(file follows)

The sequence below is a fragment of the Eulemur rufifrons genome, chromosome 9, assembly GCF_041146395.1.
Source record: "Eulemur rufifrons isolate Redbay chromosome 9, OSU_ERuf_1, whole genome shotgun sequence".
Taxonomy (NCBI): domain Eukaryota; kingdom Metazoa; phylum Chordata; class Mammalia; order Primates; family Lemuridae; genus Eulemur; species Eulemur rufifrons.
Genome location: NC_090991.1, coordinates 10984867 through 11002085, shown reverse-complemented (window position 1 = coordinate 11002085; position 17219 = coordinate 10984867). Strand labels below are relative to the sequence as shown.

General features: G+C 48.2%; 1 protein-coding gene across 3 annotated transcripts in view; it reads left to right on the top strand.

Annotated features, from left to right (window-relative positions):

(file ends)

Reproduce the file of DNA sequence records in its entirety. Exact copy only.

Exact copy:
The sequence below is a fragment of the Eulemur rufifrons genome, chromosome 9, assembly GCF_041146395.1.
Source record: "Eulemur rufifrons isolate Redbay chromosome 9, OSU_ERuf_1, whole genome shotgun sequence".
Taxonomy (NCBI): domain Eukaryota; kingdom Metazoa; phylum Chordata; class Mammalia; order Primates; family Lemuridae; genus Eulemur; species Eulemur rufifrons.
Genome location: NC_090991.1, coordinates 10984867 through 11002085, shown reverse-complemented (window position 1 = coordinate 11002085; position 17219 = coordinate 10984867). Strand labels below are relative to the sequence as shown.

General features: G+C 48.2%; 1 protein-coding gene across 3 annotated transcripts in view; it reads left to right on the top strand.

Annotated features, from left to right (window-relative positions):